II. Responding with what we give (2 Corinthians 8:1-7; 1 Peter 4:10-11)

We get a little bit uncomfortable when we start talking about money and giving. Indeed, our culture has the negative perception that the church is always talking about money (usually in the form of asking for some of yours). And such a perception is not completely without justification. The church has not always been very responsible with this message, but a strong case can be made that the church has a responsibility to talk about the whole issue of stewardship, including money and giving, in the strongest and most persistent terms possible. Stewardship is not an option in our lives. We are stewards of the gifts that God has given us. That is simply a given reality, built into the very fabric of our lives by our creator. What will we do with the trust that has been given to us?

We are created in God’s image. The foundation was laid down the moment when God decided on the fundamental shape of humanity. The creation of human beings is described this way, ?Then God said? ?Let us make humankind in our image, according to our likeness’? (Gen. 2:26). With that decision to build the nature of God into the very core of our being, the mold was set for stewardship. Since we are created in God’s image and likeness, and since God is, among many other things, both giving and loving, then by definition we were created with a basic need to give. It is a part of who we are. To deny that need is to be less than what God intends us to be.

There is joy in giving. A minister worked closely with a couple on the wedding plans over a fairly extended period of time. The actual event was a small, family-oriented service, which was very meaningful for those who participated. The next day the newly married couple stopped by his office to thank him for his help and to give him some money as a thank you gift. He told them that working with them had been a privilege and he would like for them to keep the money. They responded by telling him, Our joy will not be complete unless you accept our gift. That attitude is at the heart of Christian stewardship. Our joy will not be complete unless we can respond by giving something in return. Not only have we been created to give, but we have also been given an overwhelming abundance and variety of gifts with which to respond to this built-in need. John 3:16 tells the story—For God so loved the world that he gave.? From that basic foundation comes our understanding that ultimately all good gifts come from God. Our gifts are not all the same and they are not always easy to discern, but we can be confident that they are waiting for us to discover. We have gifts that differ according to the grace given to us (Rom. 12:6). It is only when we bring all our gifts together that the ultimate gift of God’s grace can be fully realized and experienced in our lives and in the world. We each hold a piece of the gift, but the combined whole is definitely greater than the individual parts. We have been created to give. We have been blessed with the gifts and the resources to give. And we have been called to give in service. Like good stewards of the manifold grace of God, serve one another with whatever gift each of you has received (1 Peter 4:10). Paul describes this attitude of stewardship to the Corinthian Church as he tells them about the churches in Macedonia. They voluntarily gave according to their means, and even beyond their means, begging us earnestly for the privilege of sharing in this ministry to the saints (2 Cor. 8:3-4). Ultimately, the purpose for our gifts and the reason for our giving are found in serving one another in the name of God. It is an economy of abundance and a worldview based on love as the central and defining principle. It is a privilege in which we can discover joy.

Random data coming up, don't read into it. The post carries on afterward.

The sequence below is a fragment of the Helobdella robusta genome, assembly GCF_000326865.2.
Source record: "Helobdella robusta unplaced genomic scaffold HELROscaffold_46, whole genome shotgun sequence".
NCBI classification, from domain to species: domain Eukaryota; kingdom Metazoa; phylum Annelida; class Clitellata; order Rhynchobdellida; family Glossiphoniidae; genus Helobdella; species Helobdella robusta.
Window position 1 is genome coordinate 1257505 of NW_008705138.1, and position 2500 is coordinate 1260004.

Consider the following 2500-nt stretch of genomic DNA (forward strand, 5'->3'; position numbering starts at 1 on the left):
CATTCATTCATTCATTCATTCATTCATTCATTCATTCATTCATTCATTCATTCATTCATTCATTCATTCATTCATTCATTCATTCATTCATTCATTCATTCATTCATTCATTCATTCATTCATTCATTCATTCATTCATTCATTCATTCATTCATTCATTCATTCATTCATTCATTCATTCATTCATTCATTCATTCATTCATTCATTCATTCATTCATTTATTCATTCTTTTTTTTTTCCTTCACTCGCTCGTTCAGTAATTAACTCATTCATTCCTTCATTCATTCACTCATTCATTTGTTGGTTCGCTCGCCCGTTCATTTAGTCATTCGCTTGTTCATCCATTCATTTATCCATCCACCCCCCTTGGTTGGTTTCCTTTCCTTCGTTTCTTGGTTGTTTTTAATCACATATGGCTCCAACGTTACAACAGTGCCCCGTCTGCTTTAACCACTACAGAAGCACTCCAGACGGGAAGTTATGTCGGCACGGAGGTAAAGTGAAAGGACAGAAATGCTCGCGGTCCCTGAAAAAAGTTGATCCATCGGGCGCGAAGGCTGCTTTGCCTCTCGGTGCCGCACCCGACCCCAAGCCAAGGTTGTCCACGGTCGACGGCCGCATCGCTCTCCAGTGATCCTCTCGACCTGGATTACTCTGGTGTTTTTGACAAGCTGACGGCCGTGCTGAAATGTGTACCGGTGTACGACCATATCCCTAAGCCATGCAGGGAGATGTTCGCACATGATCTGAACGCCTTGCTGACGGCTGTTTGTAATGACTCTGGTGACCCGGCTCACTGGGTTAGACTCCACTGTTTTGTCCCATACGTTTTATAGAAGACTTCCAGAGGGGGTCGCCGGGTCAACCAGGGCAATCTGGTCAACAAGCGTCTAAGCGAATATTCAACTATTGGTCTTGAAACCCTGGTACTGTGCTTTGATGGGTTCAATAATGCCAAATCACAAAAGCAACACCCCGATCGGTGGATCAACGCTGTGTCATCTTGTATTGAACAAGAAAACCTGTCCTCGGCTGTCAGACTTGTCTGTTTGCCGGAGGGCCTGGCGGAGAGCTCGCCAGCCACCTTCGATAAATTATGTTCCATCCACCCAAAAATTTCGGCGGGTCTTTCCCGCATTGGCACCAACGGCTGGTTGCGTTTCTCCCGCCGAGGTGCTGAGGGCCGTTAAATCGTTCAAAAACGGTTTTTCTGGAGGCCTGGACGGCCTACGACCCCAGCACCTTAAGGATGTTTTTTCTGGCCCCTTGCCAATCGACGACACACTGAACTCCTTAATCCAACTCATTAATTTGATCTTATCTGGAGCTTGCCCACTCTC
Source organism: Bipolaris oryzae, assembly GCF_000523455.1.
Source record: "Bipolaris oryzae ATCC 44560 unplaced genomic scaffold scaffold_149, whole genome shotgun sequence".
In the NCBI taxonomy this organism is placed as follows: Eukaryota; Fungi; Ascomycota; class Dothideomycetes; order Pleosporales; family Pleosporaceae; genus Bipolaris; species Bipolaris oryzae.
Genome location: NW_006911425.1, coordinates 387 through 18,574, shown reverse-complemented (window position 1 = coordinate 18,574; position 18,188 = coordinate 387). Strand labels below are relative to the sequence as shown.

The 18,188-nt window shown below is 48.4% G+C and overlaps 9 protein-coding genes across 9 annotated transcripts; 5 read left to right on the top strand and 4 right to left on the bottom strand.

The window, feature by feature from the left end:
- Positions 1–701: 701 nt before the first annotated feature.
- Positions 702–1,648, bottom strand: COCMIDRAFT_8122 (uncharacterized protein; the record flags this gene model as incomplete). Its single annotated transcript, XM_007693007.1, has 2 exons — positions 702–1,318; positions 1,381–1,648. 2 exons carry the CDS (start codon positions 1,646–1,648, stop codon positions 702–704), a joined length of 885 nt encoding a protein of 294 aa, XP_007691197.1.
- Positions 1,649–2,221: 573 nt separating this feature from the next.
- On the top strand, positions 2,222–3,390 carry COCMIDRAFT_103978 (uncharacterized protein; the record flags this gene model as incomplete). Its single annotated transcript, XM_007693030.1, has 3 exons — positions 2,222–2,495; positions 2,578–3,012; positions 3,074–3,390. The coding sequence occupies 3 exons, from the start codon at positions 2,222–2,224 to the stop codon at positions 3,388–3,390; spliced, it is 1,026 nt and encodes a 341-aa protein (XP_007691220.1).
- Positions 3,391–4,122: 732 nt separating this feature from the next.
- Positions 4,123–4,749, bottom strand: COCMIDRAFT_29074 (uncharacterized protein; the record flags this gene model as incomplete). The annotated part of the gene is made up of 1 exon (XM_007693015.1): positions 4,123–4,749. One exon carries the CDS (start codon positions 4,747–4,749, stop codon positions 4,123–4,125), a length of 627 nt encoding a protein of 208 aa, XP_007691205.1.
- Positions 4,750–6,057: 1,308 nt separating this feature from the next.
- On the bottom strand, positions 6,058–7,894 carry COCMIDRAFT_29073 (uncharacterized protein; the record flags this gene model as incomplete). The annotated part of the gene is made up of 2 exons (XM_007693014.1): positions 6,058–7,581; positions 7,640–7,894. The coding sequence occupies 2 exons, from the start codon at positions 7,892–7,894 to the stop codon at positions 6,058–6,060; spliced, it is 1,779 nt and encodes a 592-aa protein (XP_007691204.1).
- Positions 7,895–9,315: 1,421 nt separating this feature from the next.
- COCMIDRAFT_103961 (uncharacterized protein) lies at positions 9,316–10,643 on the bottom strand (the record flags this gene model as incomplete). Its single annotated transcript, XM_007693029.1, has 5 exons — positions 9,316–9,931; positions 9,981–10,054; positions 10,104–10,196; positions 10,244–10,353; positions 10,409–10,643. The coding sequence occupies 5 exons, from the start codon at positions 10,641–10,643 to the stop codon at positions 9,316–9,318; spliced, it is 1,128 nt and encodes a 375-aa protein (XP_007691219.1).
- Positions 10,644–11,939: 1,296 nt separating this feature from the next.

Giving is important to our spiritual health. How then, can the church not talk about stewardship and giving? Stewardship and giving are as important to our spiritual health as prayer and Bible reading. It is a theme that is at the very heart of what it means to be human beings who have been created by God in His image. It is an essential part of what it means to be in relationship with God. And it is a vital component of the life that God calls us to live in response to the grace that God has revealed to us. We are people who have been abundantly blessed. The question then before us is, How will we respond? We have an opportunity to take an important step towards responding. Will we be faithful in offering our gifts to God? Will we be faithful in using our gifts to serve? Prayerfully consider ways in which you can be intentional and generous. Stewardship is everything we do with everything we have and as stewards of God’s grace, we have been called to serve with all our gifts.

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January–March, 1998

Partnership